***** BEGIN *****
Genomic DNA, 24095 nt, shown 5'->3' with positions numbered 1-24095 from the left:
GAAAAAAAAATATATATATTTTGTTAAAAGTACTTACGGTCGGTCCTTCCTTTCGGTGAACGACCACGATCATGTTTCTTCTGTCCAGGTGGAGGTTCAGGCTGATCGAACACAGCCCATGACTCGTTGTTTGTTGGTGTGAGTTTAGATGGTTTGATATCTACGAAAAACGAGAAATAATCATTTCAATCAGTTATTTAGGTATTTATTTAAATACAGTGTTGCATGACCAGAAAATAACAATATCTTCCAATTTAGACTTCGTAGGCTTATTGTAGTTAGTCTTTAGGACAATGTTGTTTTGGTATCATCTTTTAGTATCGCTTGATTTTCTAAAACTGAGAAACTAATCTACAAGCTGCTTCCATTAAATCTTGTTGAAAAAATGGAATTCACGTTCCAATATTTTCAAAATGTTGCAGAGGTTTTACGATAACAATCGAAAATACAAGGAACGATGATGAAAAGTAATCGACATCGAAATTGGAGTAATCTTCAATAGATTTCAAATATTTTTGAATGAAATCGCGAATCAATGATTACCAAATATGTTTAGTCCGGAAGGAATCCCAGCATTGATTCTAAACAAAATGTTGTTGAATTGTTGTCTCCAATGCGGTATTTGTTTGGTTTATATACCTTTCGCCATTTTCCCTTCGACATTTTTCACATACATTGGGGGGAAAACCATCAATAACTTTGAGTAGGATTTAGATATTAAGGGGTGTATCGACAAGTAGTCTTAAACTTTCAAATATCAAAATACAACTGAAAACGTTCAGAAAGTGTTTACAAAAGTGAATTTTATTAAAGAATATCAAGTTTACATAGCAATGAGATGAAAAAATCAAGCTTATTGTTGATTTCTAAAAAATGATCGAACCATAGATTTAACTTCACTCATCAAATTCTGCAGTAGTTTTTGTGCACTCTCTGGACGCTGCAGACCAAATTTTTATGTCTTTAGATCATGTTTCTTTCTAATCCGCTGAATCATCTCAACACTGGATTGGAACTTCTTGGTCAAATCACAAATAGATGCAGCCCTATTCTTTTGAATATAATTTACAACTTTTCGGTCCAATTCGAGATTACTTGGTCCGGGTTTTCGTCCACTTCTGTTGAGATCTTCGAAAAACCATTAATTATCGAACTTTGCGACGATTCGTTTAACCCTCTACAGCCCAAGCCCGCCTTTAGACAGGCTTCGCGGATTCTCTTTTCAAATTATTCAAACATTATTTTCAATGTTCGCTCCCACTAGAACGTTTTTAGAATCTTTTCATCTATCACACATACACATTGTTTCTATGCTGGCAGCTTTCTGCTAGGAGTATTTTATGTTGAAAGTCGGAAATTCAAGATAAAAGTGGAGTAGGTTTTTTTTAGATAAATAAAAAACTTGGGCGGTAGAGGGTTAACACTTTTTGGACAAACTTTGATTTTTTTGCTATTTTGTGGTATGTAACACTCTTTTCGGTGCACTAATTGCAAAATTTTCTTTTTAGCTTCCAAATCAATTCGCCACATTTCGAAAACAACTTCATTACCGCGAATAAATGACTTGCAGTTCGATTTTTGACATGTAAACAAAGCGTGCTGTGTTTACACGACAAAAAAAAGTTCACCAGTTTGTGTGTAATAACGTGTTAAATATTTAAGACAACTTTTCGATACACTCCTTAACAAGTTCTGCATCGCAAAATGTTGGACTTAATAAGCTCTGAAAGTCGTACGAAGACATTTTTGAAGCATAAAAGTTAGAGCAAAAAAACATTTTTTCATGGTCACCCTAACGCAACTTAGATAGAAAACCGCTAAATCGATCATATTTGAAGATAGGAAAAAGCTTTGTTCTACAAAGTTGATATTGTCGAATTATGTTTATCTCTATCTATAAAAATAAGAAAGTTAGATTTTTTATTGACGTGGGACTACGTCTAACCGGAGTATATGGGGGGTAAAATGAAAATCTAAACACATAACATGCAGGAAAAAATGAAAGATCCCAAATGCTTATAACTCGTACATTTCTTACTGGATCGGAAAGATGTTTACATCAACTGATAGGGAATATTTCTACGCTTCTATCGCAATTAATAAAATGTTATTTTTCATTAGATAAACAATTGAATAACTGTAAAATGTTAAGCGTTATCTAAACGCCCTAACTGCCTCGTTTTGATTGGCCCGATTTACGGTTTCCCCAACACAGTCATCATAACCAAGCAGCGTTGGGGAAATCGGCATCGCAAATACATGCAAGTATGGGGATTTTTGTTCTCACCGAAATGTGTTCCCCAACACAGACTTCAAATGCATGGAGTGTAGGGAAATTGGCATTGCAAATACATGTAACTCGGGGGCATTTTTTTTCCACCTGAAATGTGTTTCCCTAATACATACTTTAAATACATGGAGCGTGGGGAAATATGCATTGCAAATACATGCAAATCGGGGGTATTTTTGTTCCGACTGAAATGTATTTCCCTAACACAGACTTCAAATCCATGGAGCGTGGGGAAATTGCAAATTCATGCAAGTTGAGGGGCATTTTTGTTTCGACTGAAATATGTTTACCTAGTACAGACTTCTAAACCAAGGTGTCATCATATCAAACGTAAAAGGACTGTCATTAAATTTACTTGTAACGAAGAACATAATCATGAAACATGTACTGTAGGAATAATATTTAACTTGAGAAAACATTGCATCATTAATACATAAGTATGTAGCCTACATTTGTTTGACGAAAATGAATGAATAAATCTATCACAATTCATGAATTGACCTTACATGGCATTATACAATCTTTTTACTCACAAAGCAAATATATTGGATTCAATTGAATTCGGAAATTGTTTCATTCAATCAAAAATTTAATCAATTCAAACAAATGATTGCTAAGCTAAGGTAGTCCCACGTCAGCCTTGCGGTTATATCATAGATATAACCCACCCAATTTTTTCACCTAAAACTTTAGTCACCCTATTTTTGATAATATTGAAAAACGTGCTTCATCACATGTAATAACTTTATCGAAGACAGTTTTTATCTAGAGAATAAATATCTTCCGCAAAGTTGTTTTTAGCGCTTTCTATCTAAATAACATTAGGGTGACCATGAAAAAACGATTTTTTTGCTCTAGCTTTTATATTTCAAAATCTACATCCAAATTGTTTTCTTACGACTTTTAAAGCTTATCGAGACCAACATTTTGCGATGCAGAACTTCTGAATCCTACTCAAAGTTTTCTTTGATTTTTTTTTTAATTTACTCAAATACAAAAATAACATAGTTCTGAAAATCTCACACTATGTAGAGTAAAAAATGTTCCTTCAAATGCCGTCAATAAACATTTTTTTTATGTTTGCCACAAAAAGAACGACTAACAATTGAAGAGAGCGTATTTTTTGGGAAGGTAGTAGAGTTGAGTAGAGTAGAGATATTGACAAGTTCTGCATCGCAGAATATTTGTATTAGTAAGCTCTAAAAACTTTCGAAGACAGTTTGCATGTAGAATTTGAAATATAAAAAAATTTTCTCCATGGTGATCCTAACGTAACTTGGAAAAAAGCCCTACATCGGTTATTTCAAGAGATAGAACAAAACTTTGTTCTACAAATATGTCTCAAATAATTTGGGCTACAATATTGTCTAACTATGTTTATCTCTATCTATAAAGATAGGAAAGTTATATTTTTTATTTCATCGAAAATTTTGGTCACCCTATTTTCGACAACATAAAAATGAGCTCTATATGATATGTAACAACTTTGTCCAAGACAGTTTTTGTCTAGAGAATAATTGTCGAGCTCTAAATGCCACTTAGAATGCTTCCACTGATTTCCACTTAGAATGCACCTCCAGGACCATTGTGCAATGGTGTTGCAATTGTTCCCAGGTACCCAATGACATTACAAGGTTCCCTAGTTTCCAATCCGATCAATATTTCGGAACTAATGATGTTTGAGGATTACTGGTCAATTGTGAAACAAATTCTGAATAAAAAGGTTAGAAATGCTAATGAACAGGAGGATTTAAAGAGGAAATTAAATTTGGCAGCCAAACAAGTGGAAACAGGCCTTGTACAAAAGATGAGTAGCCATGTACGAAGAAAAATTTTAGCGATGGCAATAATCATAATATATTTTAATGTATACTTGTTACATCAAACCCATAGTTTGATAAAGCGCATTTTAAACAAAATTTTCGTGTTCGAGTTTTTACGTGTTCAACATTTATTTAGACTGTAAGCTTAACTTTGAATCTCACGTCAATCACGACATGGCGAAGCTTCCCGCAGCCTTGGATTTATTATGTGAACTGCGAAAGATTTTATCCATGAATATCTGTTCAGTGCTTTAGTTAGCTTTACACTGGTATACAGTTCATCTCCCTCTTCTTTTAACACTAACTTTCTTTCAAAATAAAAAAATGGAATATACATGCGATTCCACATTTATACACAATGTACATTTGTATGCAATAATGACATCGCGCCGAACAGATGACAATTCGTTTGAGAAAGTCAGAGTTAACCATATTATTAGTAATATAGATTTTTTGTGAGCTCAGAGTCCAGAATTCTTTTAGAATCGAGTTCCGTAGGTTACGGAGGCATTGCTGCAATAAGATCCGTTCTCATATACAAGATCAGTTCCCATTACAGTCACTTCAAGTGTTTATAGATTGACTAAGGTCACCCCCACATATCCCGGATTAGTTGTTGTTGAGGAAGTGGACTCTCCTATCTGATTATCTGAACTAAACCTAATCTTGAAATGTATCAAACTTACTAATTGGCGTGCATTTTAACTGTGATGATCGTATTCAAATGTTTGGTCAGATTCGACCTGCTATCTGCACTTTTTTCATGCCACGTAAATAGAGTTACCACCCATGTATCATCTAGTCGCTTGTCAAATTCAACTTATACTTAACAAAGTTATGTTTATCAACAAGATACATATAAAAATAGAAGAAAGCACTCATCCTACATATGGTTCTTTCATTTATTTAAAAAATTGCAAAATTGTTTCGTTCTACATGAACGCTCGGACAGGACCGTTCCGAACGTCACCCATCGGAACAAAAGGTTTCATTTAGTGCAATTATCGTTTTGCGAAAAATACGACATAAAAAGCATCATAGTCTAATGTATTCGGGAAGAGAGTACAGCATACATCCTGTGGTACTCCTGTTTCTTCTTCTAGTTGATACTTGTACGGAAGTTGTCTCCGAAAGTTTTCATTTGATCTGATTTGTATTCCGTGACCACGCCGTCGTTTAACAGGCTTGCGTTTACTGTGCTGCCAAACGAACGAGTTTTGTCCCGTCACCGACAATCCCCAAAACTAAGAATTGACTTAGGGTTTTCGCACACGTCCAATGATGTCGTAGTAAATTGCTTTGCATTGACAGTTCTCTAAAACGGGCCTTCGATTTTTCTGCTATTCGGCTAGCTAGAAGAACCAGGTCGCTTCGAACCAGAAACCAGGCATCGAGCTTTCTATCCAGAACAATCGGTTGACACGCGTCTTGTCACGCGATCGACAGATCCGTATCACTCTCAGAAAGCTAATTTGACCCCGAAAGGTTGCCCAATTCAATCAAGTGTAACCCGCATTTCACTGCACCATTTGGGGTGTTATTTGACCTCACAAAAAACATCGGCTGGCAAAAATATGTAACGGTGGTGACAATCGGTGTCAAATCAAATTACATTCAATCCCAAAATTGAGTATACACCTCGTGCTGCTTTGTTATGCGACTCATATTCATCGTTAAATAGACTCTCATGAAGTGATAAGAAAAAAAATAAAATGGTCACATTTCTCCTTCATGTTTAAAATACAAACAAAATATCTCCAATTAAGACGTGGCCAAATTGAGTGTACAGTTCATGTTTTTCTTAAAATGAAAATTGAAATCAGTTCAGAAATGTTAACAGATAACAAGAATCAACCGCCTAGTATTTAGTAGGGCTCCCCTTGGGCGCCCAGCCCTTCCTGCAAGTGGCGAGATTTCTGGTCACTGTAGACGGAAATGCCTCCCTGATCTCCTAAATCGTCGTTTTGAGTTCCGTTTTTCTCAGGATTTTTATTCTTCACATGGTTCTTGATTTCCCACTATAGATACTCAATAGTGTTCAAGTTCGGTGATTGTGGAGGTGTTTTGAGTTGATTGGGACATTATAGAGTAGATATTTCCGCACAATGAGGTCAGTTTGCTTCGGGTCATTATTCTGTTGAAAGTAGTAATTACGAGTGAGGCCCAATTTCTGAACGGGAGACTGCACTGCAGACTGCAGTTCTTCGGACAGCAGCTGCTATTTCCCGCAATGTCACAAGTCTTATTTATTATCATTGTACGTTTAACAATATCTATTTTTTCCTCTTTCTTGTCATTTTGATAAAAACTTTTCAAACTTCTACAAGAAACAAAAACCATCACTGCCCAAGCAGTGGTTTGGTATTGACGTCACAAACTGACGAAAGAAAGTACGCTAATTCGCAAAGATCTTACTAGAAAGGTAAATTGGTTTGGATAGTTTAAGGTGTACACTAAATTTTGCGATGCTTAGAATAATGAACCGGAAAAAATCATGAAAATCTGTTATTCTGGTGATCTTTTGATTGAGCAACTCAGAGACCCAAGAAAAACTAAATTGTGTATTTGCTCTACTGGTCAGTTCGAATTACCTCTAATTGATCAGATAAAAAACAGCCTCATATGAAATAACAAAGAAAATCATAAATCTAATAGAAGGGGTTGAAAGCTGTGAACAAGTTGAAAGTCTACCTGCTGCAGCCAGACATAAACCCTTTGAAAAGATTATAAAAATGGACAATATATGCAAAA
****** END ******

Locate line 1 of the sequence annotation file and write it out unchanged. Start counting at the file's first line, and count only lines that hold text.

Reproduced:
Genomic DNA, 24095 nt, shown 5'->3' with positions numbered 1-24095 from the left: